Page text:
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Untamed Ireland

Animal encounters expose the wild side of the Emerald Isle.

There’s a bird perched on my head, and I don’t mean a chirpy little sparrow or a wispy hummingbird. I’m referring to a 4-year-old Harris’ Hawk named TJ, and he smells of raw meat.

As TJ calmly repositions his long yellow talons, perfectly at home atop his cranial roost, I pause for a moment to reflect upon how my day has taken this “Snow-White-meets-Alfred-Hitchcock’s-‘The-Birds’” turn of events.

Flash back to a few short hours ago. I’ve just touched down at western Ireland’s Shannon Airport, and soon I’m settled in my digs for the next few days: Dromoland Castle, a five-star, 16th century turreted citadel on 450 acres, encompassing a lake, walled gardens, woodlands and an 18-hole championship golf course.

A vermilion carpet unfurls across the lobby, where two suits of armor glint in the light cast by crystal chandeliers. Wandering deeper into its recesses, I discover stained-glass windows, coffered ceilings, crackling fireplaces and a cozy bar. My room, furnished with a plump couch, desk, wardrobe and two double beds, offers bucolic views over the lawn towards a Grecian-style gazebo.

So far, so fabulous. But then, you would expect nothing less from the ancestral home of the descendants of an 11th century Irish king, which has welcomed such high-profile guests as Presidents Bill Clinton and George W. Bush, Bono, Jack Nicholson and Richard Branson during the half-century it’s served as a hotel.

Things only improve with a massage at the spa. Then I meet TJ.

He’s one of the fine feathered friends who accompany visitors on a Hawk Walk run by the Dromoland School of Falconry. His handler is an affable chap named Jim Hennigar, who comes equipped with a bagful of raw meat and a bottomless repertoire of puns.

“He’s got eyes like a hawk,” Hennigar quips as he sends TJ into Dromoland’s trees with a flick of his wrist, then demonstrates how the bird would swoop back down to snatch a tiny piece of meat off his thick leather glove.

Next, it’s my turn to try, armed with meat and an outstretched glove. Surprisingly, having a beady-eyed bird of prey diving toward me in a fluttery whoosh isn’t all that frightening. It’s only when TJ starts to inch his way up my arm, eventually settling on my scalp, that things get hairy (ahem).

Fortunately, his handler has no problem coaxing him away. TJ is, after all, a professional — so well-trained that Hennigar employed him as “ring bearer” when he got married on the estate a few years ago.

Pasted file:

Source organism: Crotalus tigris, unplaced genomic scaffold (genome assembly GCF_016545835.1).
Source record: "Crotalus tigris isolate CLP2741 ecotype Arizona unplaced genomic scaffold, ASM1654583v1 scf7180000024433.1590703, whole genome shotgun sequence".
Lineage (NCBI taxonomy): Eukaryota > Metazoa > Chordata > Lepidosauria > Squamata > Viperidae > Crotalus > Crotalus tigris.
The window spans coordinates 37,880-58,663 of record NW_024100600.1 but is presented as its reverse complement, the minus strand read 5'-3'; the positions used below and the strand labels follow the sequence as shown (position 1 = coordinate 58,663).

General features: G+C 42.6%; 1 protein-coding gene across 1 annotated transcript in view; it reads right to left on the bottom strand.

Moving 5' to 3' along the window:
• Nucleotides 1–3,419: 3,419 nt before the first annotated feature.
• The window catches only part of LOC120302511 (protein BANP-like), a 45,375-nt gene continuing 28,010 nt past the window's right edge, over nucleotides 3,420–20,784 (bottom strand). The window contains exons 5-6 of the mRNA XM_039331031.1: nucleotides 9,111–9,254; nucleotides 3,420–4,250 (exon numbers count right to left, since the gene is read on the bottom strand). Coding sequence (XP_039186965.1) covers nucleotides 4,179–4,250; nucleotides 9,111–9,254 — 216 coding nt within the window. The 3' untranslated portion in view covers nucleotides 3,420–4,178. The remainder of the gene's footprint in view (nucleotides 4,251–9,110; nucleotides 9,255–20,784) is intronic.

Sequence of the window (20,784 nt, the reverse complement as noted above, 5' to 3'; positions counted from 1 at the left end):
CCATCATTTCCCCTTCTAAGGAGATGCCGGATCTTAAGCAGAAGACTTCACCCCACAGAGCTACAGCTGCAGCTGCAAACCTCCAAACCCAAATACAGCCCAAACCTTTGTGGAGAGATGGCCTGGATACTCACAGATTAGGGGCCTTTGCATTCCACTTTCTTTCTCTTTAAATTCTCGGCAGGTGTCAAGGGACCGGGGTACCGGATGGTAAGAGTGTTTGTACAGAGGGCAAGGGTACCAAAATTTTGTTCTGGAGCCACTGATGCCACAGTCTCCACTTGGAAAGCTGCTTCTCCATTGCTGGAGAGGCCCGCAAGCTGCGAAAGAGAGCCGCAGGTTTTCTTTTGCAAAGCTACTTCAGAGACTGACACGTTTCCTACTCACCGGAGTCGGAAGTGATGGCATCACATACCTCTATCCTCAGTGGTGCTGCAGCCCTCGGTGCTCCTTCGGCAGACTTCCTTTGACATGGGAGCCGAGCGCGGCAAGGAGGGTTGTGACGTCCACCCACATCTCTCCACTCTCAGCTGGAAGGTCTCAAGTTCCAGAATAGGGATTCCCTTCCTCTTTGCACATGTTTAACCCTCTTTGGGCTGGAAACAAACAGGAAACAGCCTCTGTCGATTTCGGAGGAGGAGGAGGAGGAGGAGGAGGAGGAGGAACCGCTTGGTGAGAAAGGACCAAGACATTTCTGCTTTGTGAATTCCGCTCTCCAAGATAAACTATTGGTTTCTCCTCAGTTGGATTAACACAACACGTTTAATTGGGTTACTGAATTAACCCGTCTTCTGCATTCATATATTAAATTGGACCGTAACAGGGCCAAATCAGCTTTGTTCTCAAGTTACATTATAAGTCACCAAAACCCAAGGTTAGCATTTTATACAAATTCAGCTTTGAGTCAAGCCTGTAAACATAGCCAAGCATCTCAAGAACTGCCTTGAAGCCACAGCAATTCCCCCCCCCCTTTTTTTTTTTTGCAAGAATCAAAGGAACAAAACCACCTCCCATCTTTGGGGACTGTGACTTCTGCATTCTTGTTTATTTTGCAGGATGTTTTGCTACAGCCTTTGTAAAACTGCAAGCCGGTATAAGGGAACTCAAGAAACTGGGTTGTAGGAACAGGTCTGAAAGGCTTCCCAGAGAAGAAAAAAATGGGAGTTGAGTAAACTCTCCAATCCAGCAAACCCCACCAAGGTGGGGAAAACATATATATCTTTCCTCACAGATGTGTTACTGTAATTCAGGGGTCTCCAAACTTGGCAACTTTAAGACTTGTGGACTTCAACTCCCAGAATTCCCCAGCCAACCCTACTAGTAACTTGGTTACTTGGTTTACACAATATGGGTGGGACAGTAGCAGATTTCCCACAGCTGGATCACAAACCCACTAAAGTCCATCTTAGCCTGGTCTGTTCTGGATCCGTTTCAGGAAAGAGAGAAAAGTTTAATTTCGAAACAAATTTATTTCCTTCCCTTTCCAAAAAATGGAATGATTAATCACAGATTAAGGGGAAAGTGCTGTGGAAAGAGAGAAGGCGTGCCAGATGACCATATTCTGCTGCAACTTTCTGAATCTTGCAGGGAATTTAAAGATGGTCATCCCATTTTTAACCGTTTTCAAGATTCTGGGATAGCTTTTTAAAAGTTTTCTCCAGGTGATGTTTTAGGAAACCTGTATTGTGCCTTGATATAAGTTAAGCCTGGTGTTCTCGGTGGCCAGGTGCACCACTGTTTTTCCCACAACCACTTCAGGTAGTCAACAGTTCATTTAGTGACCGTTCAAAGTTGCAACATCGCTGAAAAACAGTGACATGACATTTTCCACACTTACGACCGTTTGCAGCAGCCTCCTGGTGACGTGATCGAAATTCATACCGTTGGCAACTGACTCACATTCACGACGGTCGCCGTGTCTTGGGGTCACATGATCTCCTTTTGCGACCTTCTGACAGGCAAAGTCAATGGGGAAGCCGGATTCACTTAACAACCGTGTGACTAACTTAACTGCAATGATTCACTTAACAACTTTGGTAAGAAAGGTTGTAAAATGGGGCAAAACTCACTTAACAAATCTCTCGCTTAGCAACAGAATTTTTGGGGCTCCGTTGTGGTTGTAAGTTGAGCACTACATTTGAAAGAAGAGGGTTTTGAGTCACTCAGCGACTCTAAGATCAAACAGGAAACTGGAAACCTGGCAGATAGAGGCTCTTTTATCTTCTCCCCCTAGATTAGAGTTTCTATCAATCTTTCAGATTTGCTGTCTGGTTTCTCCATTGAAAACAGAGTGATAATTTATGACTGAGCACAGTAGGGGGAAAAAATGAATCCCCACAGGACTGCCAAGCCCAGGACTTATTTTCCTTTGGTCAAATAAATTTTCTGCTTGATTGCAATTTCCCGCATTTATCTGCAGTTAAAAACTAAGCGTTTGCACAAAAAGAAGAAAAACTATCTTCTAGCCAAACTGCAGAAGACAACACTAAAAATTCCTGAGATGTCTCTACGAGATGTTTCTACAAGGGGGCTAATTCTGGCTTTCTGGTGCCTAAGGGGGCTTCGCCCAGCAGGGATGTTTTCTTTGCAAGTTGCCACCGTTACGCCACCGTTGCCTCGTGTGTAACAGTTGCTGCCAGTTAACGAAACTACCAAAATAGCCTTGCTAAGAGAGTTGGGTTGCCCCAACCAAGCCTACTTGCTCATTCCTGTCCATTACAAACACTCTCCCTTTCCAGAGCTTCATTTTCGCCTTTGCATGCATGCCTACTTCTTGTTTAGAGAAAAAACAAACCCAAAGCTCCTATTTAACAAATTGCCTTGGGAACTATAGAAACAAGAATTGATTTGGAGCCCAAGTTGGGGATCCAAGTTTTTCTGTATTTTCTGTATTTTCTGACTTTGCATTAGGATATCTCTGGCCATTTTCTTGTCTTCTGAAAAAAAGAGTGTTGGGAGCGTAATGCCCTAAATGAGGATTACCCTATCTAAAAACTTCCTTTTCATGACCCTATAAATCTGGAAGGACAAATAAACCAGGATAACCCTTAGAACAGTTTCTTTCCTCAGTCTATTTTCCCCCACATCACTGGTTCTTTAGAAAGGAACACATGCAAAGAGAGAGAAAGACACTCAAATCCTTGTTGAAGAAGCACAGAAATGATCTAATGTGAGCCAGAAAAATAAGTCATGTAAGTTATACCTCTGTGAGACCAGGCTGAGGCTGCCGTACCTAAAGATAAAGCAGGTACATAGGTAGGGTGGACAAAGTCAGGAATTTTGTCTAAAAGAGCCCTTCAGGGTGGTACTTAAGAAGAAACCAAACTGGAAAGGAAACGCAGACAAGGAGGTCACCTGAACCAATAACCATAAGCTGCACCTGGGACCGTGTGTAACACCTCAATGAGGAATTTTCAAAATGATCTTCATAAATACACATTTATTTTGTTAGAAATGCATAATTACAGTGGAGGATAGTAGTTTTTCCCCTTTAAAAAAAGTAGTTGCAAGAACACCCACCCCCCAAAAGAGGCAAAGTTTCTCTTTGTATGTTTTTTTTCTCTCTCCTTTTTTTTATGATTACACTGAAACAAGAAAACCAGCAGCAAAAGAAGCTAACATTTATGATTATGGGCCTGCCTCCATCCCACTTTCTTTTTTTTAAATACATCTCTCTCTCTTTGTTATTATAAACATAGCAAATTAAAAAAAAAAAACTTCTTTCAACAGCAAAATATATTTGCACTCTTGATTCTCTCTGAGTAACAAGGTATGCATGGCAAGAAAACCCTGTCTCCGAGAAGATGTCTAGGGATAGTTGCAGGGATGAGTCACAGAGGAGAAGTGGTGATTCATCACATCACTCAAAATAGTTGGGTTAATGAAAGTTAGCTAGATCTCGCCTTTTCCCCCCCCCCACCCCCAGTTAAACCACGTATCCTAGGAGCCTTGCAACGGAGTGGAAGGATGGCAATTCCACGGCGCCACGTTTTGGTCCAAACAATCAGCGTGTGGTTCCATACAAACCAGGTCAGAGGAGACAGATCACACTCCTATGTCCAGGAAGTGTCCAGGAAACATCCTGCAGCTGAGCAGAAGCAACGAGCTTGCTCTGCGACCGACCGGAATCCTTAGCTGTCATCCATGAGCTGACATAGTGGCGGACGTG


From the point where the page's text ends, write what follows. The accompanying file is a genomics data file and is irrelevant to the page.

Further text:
Coincidentally, Hennigar actually met his bride on a Hawk Walk. “It was love at first flight,” he explains with a cheeky grin as he leads me through the woods to the falconry center. There, he introduces me to Pickles, a dark-breasted barn own with an uncanny resemblance to Voldemort, and Alvin, a big fluffy Bengal Eagle Owl.

“It’s easy to remember his name,” Hennigar says, with a gleam in his eye, “because Alvin likes to eat chipmunks!” (He’s got a million of ’em, folks).

As it transpires, the Hawk Walk is a veritable cake walk compared to my next challenge — horse riding at Ballyhannon House, about a 10-minute drive from Dromoland Castle.

I get sweaty palms just mounting a wooden mare on a merry-go-round, and now I’m staring up the nostrils of what looks like an acre of horse. Fortunately, Ballyhannon’s John Hassett has an uncanny ability to inspire confidence, and his three-hour classes are as much about mastering fear as learning the basics of riding horseback.

So, with a great heave-ho from Hassett, I find myself in the saddle of the reassuringly named “Hector the Protector.” “You’ve already done the two most important things: You showed up, and you got up,” Hassett says encouragingly.

He then leads my companions and me through breathing, relaxation and posture exercises, and more unusually, he asks us to close our eyes and focus on the mood and the movement of the horse beneath us. “Now tune into your own mood, energy level, character and temperament, which is how your horse sees you,” he says, explaining that they connect on a very primal level.

“Imagine that you come home and you’re in bad form, and you bang your keys on the table,” he says. “Your husband or whoever knows you’re in bad form, you know that they know, and maybe they even know why, but no one has said a word. That’s how horses communicate. The horse figures out what you’re thinking before you know you’re thinking it.”

Thus, before we issue a verbal command, he suggests that we “ask with your mind” and envision our steed obeying. “They really want to do what you say,” he insists. “We’re physically inferior, but it’s got nothing to do with strength. If it did, we’d be wearing the saddles.”

Thanks to this jolly Zen horse whisperer, by the time we clip-clop out of the barn for a ride through the countryside, I feel as at home aboard Hector as TJ was atop my head. (It helps, of course, that Hector is moving at the speed of an arthritic tortoise.)

I doubt I’ll be ditching my day job to become a jockey or falconer anytime soon, but I’m infinitely inspired by the cheerful, unflappable demeanor of the folks I’ve met on this journey, who seem so at home with this land and its beasts.

The next time I’m in Ireland, maybe I’ll try my hand at lion taming. It seems a natural progression.

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